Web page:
In games, indirect lighting is done by using an environment map as a light source. This technique is called Image Based Lighting (IBL).


So let’s say we’re looking for the full package. we need to compute diffuse and specular contribution for each light source be it direct or indirect.

To do so we need a BRDF for diffuse and a BRDF for specular, and stick to them for each light source for consistency. Also those BRDF should accept as entry the parameters we want to expose for the artists (base color, metalness, roughness), or derived parameters with minimal transformation.


So the pseudo code for a complete lighting is this :

I’ll go into more details, in the posts serie, on how to compute each factors, but that’s pretty much it.


Choosing your BRDFs

There is a vast choice of BRDF, and I’m not going to talk about all of them but focus on the ones that I use in my implementation. I’ll just guide you to alternatives and provide links to relevant articles for more details. 

I chose to use the same BRDF as the ones used in Unreal Engine 4 from this article by Brian Karis, as I completely trust his judgement. The provided code helped a great deal, but it was far from straight forward to integrate. In the end I had to fully research, and understand all the whereabouts of BRDFs.


Diffuse BRDF : Lambert

The most used diffuse BRDF in games. It’s very popular because it’s very cheap to compute and gives good results. This is the most simple way of computing diffuse.  here are the details

Diffuse Lambert factor for a direct light source (directional light) with a yellow surface color.

Diffuse Lambert factor for a direct light source (directional light) with a yellow surface color.

 Some Alternatives :

Oren-Nayar : Gives better visual results than classic Lambert, and has the advantage of using an entry parameter called roughness…rings a bell? Unfortunately, the additional computation cost is not really worth it,IMO. Details here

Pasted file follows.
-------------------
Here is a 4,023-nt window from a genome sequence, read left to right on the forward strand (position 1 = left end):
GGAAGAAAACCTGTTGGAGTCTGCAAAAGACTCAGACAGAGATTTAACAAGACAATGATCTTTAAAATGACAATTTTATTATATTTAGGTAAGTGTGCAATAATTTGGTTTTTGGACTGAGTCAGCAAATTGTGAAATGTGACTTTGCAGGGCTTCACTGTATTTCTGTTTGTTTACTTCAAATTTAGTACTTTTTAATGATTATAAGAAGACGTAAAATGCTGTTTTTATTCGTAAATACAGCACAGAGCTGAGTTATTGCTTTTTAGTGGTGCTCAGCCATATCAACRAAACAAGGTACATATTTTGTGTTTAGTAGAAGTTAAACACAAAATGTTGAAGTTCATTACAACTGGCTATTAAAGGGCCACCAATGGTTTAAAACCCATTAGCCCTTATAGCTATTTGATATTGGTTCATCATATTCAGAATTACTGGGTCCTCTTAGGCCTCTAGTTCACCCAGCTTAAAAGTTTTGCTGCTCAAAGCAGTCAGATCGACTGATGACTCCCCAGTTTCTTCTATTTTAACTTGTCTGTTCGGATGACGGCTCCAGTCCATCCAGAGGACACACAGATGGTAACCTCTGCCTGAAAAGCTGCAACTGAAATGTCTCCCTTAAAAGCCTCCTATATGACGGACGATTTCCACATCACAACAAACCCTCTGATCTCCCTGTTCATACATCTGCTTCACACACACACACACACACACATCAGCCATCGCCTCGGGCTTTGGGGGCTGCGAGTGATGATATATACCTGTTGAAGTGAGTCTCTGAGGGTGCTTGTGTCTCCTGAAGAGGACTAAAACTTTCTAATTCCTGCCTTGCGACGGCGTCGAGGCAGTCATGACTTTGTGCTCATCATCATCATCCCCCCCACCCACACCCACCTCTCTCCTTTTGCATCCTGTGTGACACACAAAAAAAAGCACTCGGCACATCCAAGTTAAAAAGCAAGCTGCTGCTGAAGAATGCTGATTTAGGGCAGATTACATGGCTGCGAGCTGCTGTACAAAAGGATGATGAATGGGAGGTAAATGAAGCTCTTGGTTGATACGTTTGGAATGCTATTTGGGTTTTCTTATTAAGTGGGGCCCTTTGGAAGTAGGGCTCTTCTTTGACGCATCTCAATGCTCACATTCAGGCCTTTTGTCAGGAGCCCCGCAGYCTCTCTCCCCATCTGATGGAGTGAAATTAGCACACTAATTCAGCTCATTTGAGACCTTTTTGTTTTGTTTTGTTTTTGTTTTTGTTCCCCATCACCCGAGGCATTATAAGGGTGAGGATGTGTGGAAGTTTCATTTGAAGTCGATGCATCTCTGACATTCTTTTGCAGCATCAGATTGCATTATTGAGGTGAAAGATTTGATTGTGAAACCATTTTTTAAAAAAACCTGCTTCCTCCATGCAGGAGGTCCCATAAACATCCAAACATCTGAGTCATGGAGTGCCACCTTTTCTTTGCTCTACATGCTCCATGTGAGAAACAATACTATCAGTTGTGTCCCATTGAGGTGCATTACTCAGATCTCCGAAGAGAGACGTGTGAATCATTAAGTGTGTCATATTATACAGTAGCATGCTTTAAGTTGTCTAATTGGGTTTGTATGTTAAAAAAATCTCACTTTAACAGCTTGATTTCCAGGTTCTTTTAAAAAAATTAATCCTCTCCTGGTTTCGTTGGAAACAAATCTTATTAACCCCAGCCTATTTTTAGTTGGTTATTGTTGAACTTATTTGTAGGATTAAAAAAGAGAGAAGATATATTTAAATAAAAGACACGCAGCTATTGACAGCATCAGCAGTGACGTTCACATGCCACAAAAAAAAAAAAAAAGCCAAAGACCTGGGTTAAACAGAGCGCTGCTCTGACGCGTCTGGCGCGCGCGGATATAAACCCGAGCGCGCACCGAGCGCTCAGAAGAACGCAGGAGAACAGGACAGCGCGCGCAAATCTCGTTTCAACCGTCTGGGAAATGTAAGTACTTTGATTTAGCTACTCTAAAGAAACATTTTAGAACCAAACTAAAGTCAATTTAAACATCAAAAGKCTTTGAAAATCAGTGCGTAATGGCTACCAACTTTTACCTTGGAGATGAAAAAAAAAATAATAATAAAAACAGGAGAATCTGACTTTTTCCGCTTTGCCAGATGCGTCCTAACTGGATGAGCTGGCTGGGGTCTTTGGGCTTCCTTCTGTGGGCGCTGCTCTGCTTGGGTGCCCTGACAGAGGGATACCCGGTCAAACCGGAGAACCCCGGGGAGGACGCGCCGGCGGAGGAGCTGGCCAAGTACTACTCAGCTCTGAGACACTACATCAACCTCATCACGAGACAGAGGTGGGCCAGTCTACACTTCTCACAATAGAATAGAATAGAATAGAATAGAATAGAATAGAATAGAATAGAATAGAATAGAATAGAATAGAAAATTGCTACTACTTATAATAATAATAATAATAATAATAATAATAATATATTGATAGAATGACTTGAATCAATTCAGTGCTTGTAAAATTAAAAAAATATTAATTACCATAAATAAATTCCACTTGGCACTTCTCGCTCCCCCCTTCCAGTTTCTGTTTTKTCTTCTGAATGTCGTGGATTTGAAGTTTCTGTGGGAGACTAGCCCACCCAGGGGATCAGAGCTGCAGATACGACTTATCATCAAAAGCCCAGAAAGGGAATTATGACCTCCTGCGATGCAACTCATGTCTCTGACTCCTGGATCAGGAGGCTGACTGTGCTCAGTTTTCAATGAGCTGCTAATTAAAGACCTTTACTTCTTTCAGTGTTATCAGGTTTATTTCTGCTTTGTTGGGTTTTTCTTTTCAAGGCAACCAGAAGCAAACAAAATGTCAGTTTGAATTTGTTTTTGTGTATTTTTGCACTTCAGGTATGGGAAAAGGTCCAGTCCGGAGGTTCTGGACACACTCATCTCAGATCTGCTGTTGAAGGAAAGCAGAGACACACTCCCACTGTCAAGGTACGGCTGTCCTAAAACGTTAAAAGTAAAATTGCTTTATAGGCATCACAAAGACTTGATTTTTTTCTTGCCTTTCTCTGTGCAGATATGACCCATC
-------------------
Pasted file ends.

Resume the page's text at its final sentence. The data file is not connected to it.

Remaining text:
Harahan-Krueger : Takes into consideration sub-surface scattering for diffuse lighting (every material surface has layers and light scatters into those different layers before going out of the material in a random direction). A lot of computations compared to Lambert, but may be important if you want to have a good sub surface scattering look for skin for example.  more details in this paper



Specular BRDF : Cook-Torrance

This is a bit more complicated for specular. We need a physically plausible BRDF. We use what is called a Microfacet BRDF. So what is it?

It states that at a micro level a surface is not plane, but formed of a multitude of little randomly aligned surfaces, the microfacets. Those surfaces acts as small mirrors that reflects incoming light. The idea behind this BRDF is that only some of those facets may be oriented so that the incoming light reflects to your eye. The smoother the surface, the more all facets are aligned, and the most neat is the light reflection. In the contrary, if a surface is rough, the facets are more randomly oriented so the light reflection is scattered on the surface, and the reflection looks more blurry.


Microfacet specular factor for a direct light source. On the right a smooth surface, on the left a rough one. Note how the reflection is scattered on the surface when it’s rough.

Microfacet specular factor for a direct light source. On the left a smooth surface, on the right a rough one. Note how the reflection is scattered on the surface when it’s rough.

 The microfacet BRDF we use is called Cook-Torrance. From my readings, I couldn’t find any implementation that use another specular BRDF. It seems like this is the global form of any microfacet BRDF.